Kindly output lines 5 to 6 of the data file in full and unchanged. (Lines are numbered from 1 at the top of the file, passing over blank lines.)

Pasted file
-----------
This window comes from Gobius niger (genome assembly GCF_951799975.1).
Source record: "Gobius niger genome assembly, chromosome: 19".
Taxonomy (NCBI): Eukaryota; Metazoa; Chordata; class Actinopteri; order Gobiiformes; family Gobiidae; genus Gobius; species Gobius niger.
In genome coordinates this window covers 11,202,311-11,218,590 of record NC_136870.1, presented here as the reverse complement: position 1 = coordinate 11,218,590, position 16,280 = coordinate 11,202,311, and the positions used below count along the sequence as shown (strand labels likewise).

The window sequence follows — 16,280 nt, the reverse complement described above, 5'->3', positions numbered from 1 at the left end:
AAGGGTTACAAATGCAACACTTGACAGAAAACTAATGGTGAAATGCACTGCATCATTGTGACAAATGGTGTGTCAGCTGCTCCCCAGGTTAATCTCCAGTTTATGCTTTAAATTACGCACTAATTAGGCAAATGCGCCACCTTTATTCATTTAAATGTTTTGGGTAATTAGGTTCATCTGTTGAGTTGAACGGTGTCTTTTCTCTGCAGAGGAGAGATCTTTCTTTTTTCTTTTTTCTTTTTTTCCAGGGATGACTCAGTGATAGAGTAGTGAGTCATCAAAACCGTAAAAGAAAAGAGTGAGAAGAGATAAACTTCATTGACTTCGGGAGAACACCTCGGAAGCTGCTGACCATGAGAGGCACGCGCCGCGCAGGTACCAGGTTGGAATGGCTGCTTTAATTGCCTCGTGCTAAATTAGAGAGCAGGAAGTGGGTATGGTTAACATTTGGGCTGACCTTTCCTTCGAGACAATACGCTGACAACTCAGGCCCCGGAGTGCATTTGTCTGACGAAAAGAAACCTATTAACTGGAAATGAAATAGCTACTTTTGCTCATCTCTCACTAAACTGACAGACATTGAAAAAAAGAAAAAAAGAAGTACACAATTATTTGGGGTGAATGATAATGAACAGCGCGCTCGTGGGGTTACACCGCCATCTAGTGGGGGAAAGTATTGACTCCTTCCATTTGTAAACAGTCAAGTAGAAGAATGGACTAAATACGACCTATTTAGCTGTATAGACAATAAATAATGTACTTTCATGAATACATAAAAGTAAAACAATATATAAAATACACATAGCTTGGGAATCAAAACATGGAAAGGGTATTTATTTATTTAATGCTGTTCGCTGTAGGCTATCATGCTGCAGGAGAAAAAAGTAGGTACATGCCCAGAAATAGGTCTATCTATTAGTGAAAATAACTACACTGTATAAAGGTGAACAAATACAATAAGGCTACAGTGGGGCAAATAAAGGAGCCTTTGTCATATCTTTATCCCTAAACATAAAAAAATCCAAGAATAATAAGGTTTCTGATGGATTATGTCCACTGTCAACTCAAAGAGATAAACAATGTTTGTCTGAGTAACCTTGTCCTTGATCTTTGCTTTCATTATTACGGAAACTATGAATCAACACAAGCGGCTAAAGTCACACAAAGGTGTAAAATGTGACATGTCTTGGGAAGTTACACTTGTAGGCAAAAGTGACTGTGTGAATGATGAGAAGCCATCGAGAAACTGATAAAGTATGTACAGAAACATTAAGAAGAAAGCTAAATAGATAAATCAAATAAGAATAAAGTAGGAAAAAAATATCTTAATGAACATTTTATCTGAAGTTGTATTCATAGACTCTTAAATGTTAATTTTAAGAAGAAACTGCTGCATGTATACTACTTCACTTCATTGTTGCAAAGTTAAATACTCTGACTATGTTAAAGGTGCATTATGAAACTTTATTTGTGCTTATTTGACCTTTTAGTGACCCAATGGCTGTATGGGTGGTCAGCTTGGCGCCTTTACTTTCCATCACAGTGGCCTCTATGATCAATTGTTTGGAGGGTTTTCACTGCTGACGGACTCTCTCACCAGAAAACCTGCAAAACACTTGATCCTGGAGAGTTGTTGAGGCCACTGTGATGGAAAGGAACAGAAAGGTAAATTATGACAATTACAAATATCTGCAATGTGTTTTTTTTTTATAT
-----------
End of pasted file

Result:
The window sequence follows — 16,280 nt, the reverse complement described above, 5'->3', positions numbered from 1 at the left end:
AAGGGTTACAAATGCAACACTTGACAGAAAACTAATGGTGAAATGCACTGCATCATTGTGACAAATGGTGTGTCAGCTGCTCCCCAGGTTAATCTCCAGTTTATGCTTTAAATTACGCACTAATTAGGCAAATGCGCCACCTTTATTCATTTAAATGTTTTGGGTAATTAGGTTCATCTGTTGAGTTGAACGGTGTCTTTTCTCTGCAGAGGAGAGATCTTTCTTTTTTCTTTTTTCTTTTTTTCCAGGGATGACTCAGTGATAGAGTAGTGAGTCATCAAAACCGTAAAAGAAAAGAGTGAGAAGAGATAAACTTCATTGACTTCGGGAGAACACCTCGGAAGCTGCTGACCATGAGAGGCACGCGCCGCGCAGGTACCAGGTTGGAATGGCTGCTTTAATTGCCTCGTGCTAAATTAGAGAGCAGGAAGTGGGTATGGTTAACATTTGGGCTGACCTTTCCTTCGAGACAATACGCTGACAACTCAGGCCCCGGAGTGCATTTGTCTGACGAAAAGAAACCTATTAACTGGAAATGAAATAGCTACTTTTGCTCATCTCTCACTAAACTGACAGACATTGAAAAAAAGAAAAAAAGAAGTACACAATTATTTGGGGTGAATGATAATGAACAGCGCGCTCGTGGGGTTACACCGCCATCTAGTGGGGGAAAGTATTGACTCCTTCCATTTGTAAACAGTCAAGTAGAAGAATGGACTAAATACGACCTATTTAGCTGTATAGACAATAAATAATGTACTTTCATGAATACATAAAAGTAAAACAATATATAAAATACACATAGCTTGGGAATCAAAACATGGAAAGGGTATTTATTTATTTAATGCTGTTCGCTGTAGGCTATCATGCTGCAGGAGAAAAAAGTAGGTACATGCCCAGAAATAGGTCTATCTATTAGTGAAAATAACTACACTGTATAAAGGTGAACAAATACAATAAGGCTACAGTGGGGCAAATAAAGGAGCCTTTGTCATATCTTTATCCCTAAACATAAAAAAATCCAAGAATAATAAGGTTTCTGATGGATTATGTCCACTGTCAACTCAAAGAGATAAACAATGTTTGTCTGAGTAACCTTGTCCTTGATCTTTGCTTTCATTATTACGGAAACTATGAATCAACACAAGCGGCTAAAGTCACACAAAGGTGTAAAATGTGACATGTCTTGGGAAGTTACACTTGTAGGCAAAAGTGACTGTGTGAATGATGAGAAGCCATCGAGAAACTGATAAAGTATGTACAGAAACATTAAGAAGAAAGCTAAATAGATAAATCAAATAAGAATAAAGTAGGAAAAAAATATCTTAATGAACATTTTATCTGAAGTTGTATTCATAGACTCTTAAATGTTAATTTTAAGAAGAAACTGCTGCATGTATACTACTTCACTTCATTGTTGCAAAGTTAAATACTCTGACTATGTTAAAGGTGCATTATGAAACTTTATTTGTGCTTATTTGACCTTTTAGTGACCCAATGGCTGTATGGGTGGTCAGCTTGGCGCCTTTACTTTCCATCACAGTGGCCTCTATGATCAATTGTTTGGAGGGTTTTCACTGCTGACGGACTCTCTCACCAGAAAACCTGCAAAACACTTGATCCTGGAGAGTTGTTGAGGCCACTGTGATGGAAAGGAACAGAAAGGTAAATTATGACAATTACAAATATCTGCAATGTGTTTTTTTTTTATAT